USICA contains several higher-education provisions to facilitate research and development in the “key-technology focus areas” defined by USICA including robotics, artificial intelligence, and advanced energy sources. These provisions expand the federal government’s role in incentivizing higher education institutions to do more on those fronts. It is important to note that a lot of these funds were originally intended for the National Technology Directorate described above. Throughout the lengthy amendment process, however, much of these funds were diverted toward these education programs. $5.22 billion has been authorized for FY 2022-FY 2026 for a new STEM scholarship fund. The scholarships could be used on anything from postdoctoral programs, graduate fellowships, undergraduate courses, internship programs and more, with an emphasis on rewarding underrepresented populations in STEM. USICA also creates a new academic technology transfer fund (technology transfer refers to the processes required to translate scientific discoveries into a final product or service). This fund is authorized for $4.06 billion from FY 2022-FY 2026. The director of the NSF in coordination with the National Institute for Science and Technology would make grants to facilitate technology transfer between the private sector and higher education institutions.
USICA and Trade
The Trade Act of 2021 is one of the largest amendments to the USICA and was added late in the legislative process. The bill language includes several new programs and offices to increase the federal government’s role in regulating trade. The bill language also includes several trade provisions that are not necessarily related to the original intent of USICA and are attached as riders.
USICA would codify in law different provisions that were initially enacted under President Biden’s Buy American Executive Order from February 2021. These include the “Made in America” office, which is officially tasked with enforcing compliance of domestic preference laws such as the Buy American Act of 1933. There is also a new Buy American requirement that infrastructure projects are eligible for federal financial assistance only if all the “iron, steel, manufactured products and construction materials” used in those projects are produced in the United States. USICA also restricts the use of Buy American waivers, which allow federal agencies to be exempted from Buy American and procure foreign-made goods.
Supply Chain Resiliency
USICA establishes a supply chain resiliency program within the Department of Commerce. The program encourages cooperation between the department and the private sector to identity problems with supply chains and formulate solutions. Supply chain issues that arose from the global COVID-19 pandemic are a large reason for this provision. Hence, the supply chain program will initially prioritize semiconductor supply chain issues, but it will also cover other supply chain issues in the future.
American Security Drone Act of 2021
This provision bans federal procurement of unmanned aircraft systems (UAS) that are manufactured or assembled by firms that are controlled or influenced by China. The ban also extends to include other products needed by operators to fly drones. These bans go into effect two years from passage of USICA to allow federal agencies time to prepare accordingly. Exemptions will be considered on a case-by-case basis.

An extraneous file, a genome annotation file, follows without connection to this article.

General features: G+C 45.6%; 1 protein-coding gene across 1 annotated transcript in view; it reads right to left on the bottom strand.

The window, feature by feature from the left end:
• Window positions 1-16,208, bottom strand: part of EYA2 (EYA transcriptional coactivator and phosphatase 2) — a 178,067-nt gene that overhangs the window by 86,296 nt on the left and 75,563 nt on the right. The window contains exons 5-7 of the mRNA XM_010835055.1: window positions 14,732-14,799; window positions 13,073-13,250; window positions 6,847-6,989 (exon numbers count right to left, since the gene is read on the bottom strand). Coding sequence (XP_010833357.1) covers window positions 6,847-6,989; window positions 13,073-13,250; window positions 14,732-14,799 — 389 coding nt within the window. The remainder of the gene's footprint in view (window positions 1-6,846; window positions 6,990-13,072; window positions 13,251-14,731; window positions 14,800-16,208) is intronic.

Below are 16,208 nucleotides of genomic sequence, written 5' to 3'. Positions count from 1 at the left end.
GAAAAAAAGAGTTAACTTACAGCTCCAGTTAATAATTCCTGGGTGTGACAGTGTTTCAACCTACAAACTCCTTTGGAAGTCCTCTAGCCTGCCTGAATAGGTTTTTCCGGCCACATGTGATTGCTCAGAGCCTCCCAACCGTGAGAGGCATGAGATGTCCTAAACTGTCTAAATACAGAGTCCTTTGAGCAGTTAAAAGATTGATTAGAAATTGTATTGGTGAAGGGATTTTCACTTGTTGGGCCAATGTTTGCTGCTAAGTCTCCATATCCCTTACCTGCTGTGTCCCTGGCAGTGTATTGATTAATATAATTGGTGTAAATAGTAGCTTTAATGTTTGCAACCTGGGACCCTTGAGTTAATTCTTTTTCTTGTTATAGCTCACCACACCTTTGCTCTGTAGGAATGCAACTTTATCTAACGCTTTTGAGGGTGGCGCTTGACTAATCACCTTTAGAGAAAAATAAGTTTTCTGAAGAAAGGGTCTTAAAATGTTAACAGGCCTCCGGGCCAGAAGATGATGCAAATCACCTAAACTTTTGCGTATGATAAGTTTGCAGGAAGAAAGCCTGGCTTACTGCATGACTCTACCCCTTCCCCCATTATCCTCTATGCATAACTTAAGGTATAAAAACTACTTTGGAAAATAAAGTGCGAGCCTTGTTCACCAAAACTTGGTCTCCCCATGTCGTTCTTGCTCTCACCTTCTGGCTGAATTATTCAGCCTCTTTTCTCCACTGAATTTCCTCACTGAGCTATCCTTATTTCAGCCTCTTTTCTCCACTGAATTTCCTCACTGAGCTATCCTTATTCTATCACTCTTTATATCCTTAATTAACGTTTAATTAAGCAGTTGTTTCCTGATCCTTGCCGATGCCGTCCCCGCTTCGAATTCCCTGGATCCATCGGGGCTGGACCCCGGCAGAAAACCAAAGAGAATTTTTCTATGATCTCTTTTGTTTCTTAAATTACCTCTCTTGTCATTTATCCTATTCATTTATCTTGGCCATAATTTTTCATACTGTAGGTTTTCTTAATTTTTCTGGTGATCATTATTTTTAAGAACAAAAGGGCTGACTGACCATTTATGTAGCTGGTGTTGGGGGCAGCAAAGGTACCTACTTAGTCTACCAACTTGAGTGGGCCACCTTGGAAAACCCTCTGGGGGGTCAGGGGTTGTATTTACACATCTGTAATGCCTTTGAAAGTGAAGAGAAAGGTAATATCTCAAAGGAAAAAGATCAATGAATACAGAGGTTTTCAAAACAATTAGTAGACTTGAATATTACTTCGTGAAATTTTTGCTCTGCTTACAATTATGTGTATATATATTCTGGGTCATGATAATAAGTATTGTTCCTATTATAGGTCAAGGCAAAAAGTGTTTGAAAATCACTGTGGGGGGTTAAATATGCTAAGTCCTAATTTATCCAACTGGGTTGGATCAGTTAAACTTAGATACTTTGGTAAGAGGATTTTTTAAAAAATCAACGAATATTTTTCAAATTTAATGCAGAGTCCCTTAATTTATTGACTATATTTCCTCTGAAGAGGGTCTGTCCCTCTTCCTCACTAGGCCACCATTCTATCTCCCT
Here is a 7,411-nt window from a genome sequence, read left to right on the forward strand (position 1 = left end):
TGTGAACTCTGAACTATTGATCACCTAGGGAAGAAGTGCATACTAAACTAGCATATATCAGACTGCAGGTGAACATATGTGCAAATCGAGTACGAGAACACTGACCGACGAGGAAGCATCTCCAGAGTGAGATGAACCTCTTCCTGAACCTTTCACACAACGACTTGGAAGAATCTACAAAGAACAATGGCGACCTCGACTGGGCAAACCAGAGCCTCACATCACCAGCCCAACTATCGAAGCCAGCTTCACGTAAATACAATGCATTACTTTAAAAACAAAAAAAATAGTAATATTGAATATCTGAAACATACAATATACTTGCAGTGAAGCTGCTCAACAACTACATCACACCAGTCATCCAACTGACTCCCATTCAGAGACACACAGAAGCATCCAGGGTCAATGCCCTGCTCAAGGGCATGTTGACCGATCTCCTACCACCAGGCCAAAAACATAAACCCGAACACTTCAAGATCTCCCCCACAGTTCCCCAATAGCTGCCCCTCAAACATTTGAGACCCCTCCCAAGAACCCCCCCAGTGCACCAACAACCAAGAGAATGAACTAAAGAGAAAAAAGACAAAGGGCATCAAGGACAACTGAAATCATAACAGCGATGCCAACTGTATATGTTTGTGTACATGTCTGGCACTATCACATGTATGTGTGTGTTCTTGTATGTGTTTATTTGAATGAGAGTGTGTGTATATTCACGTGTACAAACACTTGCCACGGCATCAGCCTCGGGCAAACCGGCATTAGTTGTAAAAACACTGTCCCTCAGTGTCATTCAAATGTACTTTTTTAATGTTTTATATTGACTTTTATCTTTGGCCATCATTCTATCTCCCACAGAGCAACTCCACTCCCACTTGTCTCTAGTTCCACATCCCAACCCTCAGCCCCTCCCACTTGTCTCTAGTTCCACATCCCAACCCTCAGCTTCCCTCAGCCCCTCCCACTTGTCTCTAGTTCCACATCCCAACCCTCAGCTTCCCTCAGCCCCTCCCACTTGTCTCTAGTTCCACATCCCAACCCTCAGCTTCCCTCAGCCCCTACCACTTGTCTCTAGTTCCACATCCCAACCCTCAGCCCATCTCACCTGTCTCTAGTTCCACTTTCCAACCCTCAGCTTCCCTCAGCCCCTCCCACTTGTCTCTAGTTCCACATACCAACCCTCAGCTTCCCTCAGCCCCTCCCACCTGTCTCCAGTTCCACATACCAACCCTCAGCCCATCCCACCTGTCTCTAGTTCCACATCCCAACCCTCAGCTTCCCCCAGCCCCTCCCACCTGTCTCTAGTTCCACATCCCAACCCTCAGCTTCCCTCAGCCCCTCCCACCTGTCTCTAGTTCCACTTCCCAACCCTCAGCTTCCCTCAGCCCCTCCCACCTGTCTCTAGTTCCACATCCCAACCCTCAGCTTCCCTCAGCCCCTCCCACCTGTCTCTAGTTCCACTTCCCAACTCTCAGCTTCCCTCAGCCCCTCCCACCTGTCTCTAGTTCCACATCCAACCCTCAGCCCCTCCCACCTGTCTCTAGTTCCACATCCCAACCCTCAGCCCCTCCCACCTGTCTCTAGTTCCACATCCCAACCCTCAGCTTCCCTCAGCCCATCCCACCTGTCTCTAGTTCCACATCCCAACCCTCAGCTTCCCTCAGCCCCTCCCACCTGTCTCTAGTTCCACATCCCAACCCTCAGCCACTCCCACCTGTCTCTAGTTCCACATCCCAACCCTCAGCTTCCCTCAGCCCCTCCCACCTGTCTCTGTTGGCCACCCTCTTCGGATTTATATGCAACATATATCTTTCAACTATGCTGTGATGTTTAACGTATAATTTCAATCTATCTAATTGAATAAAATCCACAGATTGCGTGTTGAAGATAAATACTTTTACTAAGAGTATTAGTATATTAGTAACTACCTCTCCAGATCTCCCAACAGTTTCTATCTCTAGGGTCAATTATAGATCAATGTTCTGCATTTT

Reauthorization of Generalized System of Preferences and Miscellaneous Tariff Bill
USICA reauthorizes the Generalized System of Preferences (GSP) and the Miscellaneous Tariff Bill (MTB). GSP reduces or eliminates duties and tariffs for certain imports from low-income countries. U.S. importers lost relief from tariffs and had to resume paying duties and tariffs when GSP expired at the end of 2020. Under this bill, importers of GSP products are retroactively refunded for these amounts paid and no longer have to pay duties and tariffs on GSP imports until January 1, 2027, when GSP will expire again. MTB, which also expired in December 2020, provides specific exemptions to tariffs that have demonstrably hurt U.S. business and companies. MTB also provides tariff relief for products that cannot be sourced within the United States. Under this bill, U.S. importers of MTB products are retroactively refunded for tariffs and duties paid on MTB imports from January 1, 2021, and no longer must pay these tariffs until December 31, 2023, when MTB will again expire.
Section 301 Exemptions and Exclusions
All exemptions and exclusions to Section 301 China tariffs are reinstated through the end of 2022. These Section 301 tariffs were initially imposed by the Trump Administration as part of the U.S.-China trade war and hence, are referred to as the “China tariffs.” The product exclusion process itself is also modified. When a petition to exempt certain imports from Section 301 tariffs is submitted, the United States Trade Representative (USTR) will have to more heavily consider the economic loss U.S. companies and firms face from those imports being subject to Section 301 tariffs. This means USTR will have to give more preference to U.S. companies when granting tariff exclusions. This will lead to an increase in Section 301 tariff exclusions USTR will reward, something that has large congressional support.
USICA represents a dramatic expansion in the federal government’s role in facilitating technological growth. It will pour hundreds of billions into research and development in key technological areas such as artificial intelligence, advanced energy sources, and biotechnology. To many on both sides of the aisle, these expenditures are necessary to propel American growth in the 21st century and out-compete China. But in the name of bipartisanship, the bill has been amended numerous times to squeeze in many different provisions, many of which would not spur growth in U.S technology or help in countering China.